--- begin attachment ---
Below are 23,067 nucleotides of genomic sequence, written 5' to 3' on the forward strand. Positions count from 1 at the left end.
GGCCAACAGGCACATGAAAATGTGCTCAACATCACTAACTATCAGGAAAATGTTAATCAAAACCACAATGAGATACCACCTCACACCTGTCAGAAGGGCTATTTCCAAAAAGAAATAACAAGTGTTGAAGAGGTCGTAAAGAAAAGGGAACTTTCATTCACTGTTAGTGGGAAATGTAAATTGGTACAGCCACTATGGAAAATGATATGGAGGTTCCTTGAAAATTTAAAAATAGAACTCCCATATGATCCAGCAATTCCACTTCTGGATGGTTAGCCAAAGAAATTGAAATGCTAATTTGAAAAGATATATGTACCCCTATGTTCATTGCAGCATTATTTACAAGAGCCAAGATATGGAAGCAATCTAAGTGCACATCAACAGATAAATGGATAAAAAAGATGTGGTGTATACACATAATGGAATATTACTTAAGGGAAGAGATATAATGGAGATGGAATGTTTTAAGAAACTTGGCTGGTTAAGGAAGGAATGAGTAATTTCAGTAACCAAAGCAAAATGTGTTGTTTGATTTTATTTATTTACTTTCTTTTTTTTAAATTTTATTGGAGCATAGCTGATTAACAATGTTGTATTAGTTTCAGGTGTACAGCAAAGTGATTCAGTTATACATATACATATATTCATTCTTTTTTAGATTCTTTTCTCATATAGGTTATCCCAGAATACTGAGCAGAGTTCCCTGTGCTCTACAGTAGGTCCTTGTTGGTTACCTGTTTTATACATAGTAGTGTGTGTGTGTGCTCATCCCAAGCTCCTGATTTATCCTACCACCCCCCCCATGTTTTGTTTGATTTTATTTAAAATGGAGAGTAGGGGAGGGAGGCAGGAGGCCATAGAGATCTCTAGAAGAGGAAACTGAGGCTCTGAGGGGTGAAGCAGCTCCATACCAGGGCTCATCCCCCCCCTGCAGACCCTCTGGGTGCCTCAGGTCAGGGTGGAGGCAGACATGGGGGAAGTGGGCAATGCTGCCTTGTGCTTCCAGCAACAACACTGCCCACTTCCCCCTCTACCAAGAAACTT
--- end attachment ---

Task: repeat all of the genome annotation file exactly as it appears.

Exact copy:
Below are 23,067 nucleotides of genomic sequence, written 5' to 3' on the forward strand. Positions count from 1 at the left end.
GGCCAACAGGCACATGAAAATGTGCTCAACATCACTAACTATCAGGAAAATGTTAATCAAAACCACAATGAGATACCACCTCACACCTGTCAGAAGGGCTATTTCCAAAAAGAAATAACAAGTGTTGAAGAGGTCGTAAAGAAAAGGGAACTTTCATTCACTGTTAGTGGGAAATGTAAATTGGTACAGCCACTATGGAAAATGATATGGAGGTTCCTTGAAAATTTAAAAATAGAACTCCCATATGATCCAGCAATTCCACTTCTGGATGGTTAGCCAAAGAAATTGAAATGCTAATTTGAAAAGATATATGTACCCCTATGTTCATTGCAGCATTATTTACAAGAGCCAAGATATGGAAGCAATCTAAGTGCACATCAACAGATAAATGGATAAAAAAGATGTGGTGTATACACATAATGGAATATTACTTAAGGGAAGAGATATAATGGAGATGGAATGTTTTAAGAAACTTGGCTGGTTAAGGAAGGAATGAGTAATTTCAGTAACCAAAGCAAAATGTGTTGTTTGATTTTATTTATTTACTTTCTTTTTTTTAAATTTTATTGGAGCATAGCTGATTAACAATGTTGTATTAGTTTCAGGTGTACAGCAAAGTGATTCAGTTATACATATACATATATTCATTCTTTTTTAGATTCTTTTCTCATATAGGTTATCCCAGAATACTGAGCAGAGTTCCCTGTGCTCTACAGTAGGTCCTTGTTGGTTACCTGTTTTATACATAGTAGTGTGTGTGTGTGCTCATCCCAAGCTCCTGATTTATCCTACCACCCCCCCCATGTTTTGTTTGATTTTATTTAAAATGGAGAGTAGGGGAGGGAGGCAGGAGGCCATAGAGATCTCTAGAAGAGGAAACTGAGGCTCTGAGGGGTGAAGCAGCTCCATACCAGGGCTCATCCCCCCCCTGCAGACCCTCTGGGTGCCTCAGGTCAGGGTGGAGGCAGACATGGGGGAAGTGGGCAATGCTGCCTTGTGCTTCCAGCAACAACACTGCCCACTTCCCCCTCTACCAAGAAACTT